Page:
Windows Subsystem for Linux (WSL) lets me do what I used to do in college: have Windows and Linux on the same machine. In 1999, that mean dual booting. Hypervisors everywhere and increased computing power mean today, well, I just run a VM, without even knowing I’m running one.
Docker Started It All
When WSL first came out, I read up on the topic, but never really stepped into it in earnest. At the time, I had no real use for a Linux environment on my desktop. As my home lab grew and I dove into the world of Kubernetes, I started to use Linux systems more.
With that, my familiarity with, and love of, the command line started to come back. Sure, I use Powershell a lot, but there’s nothing more nerdy than running headless Linux servers. What really threw me back into WSL was some of the ELT work I did at my previous company.
It was much easier to get the various Python tools running in Linux, including things like the Anaconda virtual environment manager. At first, I was using Windows to clone and edit the files using VS Code. Through WSL, I accessed the files using the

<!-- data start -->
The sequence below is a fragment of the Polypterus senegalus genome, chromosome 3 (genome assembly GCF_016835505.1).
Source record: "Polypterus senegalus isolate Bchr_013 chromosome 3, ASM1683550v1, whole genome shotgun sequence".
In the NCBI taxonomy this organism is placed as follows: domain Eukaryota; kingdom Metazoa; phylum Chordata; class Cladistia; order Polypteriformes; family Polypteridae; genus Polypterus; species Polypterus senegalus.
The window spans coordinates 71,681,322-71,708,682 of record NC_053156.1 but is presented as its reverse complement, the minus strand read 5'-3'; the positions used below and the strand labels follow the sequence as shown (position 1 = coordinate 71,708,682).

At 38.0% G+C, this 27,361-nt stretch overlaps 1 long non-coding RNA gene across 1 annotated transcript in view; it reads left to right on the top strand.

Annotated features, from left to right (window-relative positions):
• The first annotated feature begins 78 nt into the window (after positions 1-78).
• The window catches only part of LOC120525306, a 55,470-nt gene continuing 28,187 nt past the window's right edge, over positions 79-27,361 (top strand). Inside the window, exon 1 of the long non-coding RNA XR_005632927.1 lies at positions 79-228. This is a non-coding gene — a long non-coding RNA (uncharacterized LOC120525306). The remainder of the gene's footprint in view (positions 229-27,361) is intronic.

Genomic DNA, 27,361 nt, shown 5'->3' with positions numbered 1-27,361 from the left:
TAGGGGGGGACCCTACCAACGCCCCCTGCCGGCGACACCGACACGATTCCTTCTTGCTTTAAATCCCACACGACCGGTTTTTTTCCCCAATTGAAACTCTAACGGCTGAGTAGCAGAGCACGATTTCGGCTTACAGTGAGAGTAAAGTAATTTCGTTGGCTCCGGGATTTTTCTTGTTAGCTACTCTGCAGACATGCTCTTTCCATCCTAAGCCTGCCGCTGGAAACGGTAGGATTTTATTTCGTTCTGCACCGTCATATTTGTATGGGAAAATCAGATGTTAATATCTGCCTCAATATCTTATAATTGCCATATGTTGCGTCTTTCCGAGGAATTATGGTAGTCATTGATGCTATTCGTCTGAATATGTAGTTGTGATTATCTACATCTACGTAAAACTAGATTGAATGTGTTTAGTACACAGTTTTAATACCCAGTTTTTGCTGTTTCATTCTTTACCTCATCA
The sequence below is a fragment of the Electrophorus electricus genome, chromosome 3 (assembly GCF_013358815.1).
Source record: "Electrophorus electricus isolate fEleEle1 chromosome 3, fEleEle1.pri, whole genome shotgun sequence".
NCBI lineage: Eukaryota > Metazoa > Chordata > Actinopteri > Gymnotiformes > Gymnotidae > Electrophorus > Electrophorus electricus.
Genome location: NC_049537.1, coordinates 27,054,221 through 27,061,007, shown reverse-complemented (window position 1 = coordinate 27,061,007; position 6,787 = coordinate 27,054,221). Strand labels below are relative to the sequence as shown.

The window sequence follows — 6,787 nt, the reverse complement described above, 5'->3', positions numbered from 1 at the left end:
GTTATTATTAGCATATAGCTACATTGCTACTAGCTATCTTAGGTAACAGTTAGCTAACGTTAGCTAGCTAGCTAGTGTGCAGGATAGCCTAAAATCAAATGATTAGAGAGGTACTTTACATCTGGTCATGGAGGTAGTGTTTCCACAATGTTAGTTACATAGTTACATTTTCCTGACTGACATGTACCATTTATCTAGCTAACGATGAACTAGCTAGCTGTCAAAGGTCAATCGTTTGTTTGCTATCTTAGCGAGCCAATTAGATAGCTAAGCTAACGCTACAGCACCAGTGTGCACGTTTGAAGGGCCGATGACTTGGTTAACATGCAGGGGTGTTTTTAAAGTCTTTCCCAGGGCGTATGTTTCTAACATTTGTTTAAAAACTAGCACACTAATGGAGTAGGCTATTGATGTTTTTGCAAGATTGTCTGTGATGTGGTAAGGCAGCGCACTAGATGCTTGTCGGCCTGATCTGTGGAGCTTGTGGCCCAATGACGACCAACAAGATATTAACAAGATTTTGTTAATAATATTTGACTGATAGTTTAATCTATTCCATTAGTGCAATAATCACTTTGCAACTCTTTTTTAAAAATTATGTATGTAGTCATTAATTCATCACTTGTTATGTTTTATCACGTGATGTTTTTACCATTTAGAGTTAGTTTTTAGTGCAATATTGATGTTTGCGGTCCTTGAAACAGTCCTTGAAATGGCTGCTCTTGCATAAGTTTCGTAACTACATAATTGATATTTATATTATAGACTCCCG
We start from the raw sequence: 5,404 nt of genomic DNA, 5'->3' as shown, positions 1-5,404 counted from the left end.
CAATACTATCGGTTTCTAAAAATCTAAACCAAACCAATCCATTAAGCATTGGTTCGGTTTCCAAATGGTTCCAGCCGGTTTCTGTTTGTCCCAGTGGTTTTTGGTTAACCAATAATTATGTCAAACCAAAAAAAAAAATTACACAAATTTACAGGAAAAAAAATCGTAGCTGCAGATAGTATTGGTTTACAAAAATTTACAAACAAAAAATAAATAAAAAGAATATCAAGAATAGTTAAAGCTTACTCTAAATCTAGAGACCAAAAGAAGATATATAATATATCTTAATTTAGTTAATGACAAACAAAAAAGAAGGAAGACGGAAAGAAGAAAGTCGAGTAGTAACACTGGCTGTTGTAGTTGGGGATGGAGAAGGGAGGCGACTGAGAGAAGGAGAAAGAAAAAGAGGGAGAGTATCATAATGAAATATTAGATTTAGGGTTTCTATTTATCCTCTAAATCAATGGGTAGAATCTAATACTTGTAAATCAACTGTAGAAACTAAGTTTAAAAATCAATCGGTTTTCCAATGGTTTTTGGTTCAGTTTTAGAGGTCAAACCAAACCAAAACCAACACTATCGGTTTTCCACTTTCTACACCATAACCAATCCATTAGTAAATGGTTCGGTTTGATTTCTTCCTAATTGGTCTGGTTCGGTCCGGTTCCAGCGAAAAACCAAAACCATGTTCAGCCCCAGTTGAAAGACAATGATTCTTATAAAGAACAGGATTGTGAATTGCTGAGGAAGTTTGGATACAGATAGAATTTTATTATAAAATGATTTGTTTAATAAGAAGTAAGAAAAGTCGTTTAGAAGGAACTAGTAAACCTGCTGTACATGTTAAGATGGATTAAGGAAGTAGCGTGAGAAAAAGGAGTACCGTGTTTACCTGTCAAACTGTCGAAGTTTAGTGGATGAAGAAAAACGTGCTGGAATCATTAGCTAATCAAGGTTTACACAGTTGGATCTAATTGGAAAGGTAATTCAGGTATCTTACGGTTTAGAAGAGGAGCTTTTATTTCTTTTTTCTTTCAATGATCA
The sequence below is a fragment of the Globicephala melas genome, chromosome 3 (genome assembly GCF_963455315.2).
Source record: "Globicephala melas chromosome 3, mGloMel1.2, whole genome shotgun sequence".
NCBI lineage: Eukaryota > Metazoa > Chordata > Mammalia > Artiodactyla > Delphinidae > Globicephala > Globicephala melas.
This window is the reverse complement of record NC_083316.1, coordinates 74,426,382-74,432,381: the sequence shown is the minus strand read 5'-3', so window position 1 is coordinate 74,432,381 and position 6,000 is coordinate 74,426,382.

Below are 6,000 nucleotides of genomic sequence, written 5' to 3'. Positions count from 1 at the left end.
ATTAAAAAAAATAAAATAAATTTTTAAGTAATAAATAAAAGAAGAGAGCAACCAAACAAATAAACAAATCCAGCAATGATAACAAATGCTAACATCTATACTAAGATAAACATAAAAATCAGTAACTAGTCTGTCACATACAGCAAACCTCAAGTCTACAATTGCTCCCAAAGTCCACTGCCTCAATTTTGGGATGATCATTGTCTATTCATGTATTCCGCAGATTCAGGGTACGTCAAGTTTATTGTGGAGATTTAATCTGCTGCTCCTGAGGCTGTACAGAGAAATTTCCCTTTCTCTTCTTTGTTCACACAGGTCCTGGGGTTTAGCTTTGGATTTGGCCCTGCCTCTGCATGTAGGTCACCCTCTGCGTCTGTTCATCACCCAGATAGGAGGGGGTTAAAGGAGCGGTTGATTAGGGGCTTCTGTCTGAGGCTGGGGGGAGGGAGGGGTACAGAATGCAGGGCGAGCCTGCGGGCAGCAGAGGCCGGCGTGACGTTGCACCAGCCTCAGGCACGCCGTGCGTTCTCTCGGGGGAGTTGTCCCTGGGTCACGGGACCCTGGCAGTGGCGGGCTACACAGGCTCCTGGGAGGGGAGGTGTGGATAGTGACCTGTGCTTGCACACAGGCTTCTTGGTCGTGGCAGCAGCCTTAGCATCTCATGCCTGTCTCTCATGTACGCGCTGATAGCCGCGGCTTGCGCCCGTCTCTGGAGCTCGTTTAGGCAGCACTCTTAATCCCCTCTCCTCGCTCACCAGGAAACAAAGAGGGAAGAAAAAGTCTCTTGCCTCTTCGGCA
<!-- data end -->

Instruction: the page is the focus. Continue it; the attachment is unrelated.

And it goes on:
/mnt/ paths in Ubuntu to get to my drives.
In some reading, I came across the guide for using VS Code with WSL. It describes how to use VS Code to connect to WSL as a remote computer and edit the files “remotely.” Which sounds weird because it’s just a VM, but it’s still technically remote.
With VS Code setup to access remotely, I stopped using the
/mnt/ folders and started cloning repositories within the WSL Ubuntu instance itself.
Making It Pretty
I am a huge fan of a pretty command line. I have been using Oh My Posh as an enhancement to Powershell and Powershell Core for some time. However, Oh My Posh is meant to be used for any shell, so I got to work on installing it in WSL.
As it turns out, in this case, I did use the
/mnt mount path in order to share my Oh My Posh settings file between my Windows profile and the WSL Ubuntu box. In this way, I have the same Oh My Posh settings, regardless of whether I’m using Windows Powershell/Powershell Core or WSL Ubuntu.
Bringing It All Together
How can I get to WSL quickly? Well, through Windows Terminal! Windows Terminal supports a number of different prompts, including the standard command prompt, Powershell, and Powershell Core. It also lets you start a WSL session via a Terminal Profile.
This integration means my Windows Terminal is now my “go to” window for most tasks, whether in WSL or on my local box.